France: Better, Still Bad

French authorities report, via Power Line News, that riots are dying down. But the statistics are still grim, and some of the recent attacks are among the worst:

Overnight Tuesday to Wednesday, youths torched 617 vehicles, down from 1,173 the previous night, national police spokesman Patrick Hamon says. Incidents were reported in 116 towns, down from 226 the night before.

In overnight violence, officials were forced to shut down the southern city of Lyon’s subway system, after a firebomb exploded in a station late Tuesday, a regional government spokesman says. No one was hurt. Transport officials will decide Wednesday morning when service could resume, the spokesman adds.

Arsonists also set fire to the Nice-Matin newspaper’s office in Grasse in the southeast Alpes-Maritimes region, national police spokesman Patrick Reydy says.

We and many others have commented on the mainstream media’s reluctance to identify the people who are doing the rioting in France. Another thing that annoys me is that countless news stories continue to state that the riots were precipitated by the accidental death by electrocution of two individuals who may or may not have been fleeing the police. The idea that this incident, the facts of which are still unknown, somehow explains the rebellion that has broken out in France reminds me of the reporting on the Palstinian intifada. For years, newspapers continued to recite, as by ritual, the assertion that the intifada was triggered by Ariel Sharon’s visit to Temple Mount. This continued long after it became obvious that the intifada was a long-planned strategy, and Sharon’s visit to Temple Mount (which, of course, was open to the public) was a flimsy pretext, at best.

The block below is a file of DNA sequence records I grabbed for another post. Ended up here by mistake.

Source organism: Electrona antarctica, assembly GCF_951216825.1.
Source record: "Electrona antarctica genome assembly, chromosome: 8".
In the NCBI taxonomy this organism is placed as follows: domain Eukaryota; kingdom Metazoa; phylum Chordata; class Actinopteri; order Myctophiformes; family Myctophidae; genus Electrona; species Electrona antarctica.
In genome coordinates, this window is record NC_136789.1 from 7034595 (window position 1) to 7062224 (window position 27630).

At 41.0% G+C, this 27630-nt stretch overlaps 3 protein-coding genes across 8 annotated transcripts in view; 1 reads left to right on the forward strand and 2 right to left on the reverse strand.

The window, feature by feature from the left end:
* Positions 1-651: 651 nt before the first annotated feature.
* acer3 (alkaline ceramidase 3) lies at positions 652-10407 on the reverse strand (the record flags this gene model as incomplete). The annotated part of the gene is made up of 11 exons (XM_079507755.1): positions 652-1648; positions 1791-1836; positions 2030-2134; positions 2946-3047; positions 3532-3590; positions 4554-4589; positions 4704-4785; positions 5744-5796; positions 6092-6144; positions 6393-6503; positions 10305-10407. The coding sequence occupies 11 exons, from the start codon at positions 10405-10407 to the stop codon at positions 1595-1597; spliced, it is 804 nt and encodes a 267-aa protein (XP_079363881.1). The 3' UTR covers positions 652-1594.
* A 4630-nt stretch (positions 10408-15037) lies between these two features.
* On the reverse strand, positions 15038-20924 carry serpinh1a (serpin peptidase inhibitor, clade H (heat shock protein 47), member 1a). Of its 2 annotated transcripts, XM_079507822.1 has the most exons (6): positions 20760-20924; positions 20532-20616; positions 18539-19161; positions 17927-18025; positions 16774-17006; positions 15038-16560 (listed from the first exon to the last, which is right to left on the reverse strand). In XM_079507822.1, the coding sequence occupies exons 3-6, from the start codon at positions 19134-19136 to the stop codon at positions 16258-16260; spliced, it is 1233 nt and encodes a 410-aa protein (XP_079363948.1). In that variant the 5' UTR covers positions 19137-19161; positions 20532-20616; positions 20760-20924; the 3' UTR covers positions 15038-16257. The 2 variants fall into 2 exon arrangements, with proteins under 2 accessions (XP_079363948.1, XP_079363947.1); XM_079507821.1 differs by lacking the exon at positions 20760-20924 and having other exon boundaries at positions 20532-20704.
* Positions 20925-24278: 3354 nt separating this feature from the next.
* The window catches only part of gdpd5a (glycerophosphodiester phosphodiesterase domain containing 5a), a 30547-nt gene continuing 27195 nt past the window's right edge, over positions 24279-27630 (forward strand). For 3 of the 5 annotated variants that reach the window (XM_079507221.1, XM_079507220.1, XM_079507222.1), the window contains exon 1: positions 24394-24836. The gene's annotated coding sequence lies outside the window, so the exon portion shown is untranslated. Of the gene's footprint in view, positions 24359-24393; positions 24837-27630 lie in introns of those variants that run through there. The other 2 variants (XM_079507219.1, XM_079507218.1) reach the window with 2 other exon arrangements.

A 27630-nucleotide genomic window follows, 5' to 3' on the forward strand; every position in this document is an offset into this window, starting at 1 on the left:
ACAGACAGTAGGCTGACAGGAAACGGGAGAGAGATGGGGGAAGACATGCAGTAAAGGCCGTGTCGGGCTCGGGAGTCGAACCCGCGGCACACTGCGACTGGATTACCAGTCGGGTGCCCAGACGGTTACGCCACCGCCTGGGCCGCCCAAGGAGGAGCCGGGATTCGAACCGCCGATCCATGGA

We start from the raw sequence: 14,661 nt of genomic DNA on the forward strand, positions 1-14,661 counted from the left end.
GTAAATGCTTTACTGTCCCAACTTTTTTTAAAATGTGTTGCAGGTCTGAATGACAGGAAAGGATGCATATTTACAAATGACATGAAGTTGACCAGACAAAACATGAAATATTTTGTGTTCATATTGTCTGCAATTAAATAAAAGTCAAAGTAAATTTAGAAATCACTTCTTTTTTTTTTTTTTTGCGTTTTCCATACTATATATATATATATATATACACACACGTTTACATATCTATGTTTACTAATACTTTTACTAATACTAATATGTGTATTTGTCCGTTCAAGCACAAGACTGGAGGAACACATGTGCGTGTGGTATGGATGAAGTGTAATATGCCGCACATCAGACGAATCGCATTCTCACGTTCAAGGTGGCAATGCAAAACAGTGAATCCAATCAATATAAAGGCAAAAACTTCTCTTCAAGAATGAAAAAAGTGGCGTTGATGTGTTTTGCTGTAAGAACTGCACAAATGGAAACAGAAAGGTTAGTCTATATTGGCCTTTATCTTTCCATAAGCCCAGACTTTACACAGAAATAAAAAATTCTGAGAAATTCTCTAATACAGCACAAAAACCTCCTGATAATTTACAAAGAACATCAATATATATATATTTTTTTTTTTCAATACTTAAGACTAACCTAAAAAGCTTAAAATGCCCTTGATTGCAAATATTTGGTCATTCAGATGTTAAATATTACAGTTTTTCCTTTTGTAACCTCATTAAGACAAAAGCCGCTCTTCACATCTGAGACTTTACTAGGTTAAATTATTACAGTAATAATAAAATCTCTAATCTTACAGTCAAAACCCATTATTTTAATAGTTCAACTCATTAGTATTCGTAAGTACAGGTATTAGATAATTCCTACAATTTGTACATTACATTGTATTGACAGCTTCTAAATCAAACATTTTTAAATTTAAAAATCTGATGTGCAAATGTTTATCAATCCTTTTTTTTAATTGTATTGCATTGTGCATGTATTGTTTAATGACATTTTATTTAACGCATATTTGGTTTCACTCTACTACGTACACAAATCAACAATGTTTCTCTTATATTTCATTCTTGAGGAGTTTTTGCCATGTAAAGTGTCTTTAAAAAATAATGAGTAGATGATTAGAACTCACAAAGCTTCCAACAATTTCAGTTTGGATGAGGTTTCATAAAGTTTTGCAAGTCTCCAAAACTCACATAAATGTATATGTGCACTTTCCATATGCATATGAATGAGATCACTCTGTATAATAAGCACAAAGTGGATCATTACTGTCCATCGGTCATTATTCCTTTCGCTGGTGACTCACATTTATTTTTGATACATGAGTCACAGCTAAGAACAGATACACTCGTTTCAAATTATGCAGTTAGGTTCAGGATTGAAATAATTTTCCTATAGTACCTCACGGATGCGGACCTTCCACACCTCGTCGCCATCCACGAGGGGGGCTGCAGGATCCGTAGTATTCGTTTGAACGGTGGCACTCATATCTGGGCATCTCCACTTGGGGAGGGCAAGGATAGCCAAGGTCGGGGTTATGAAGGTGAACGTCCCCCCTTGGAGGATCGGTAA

Books to read from Power Line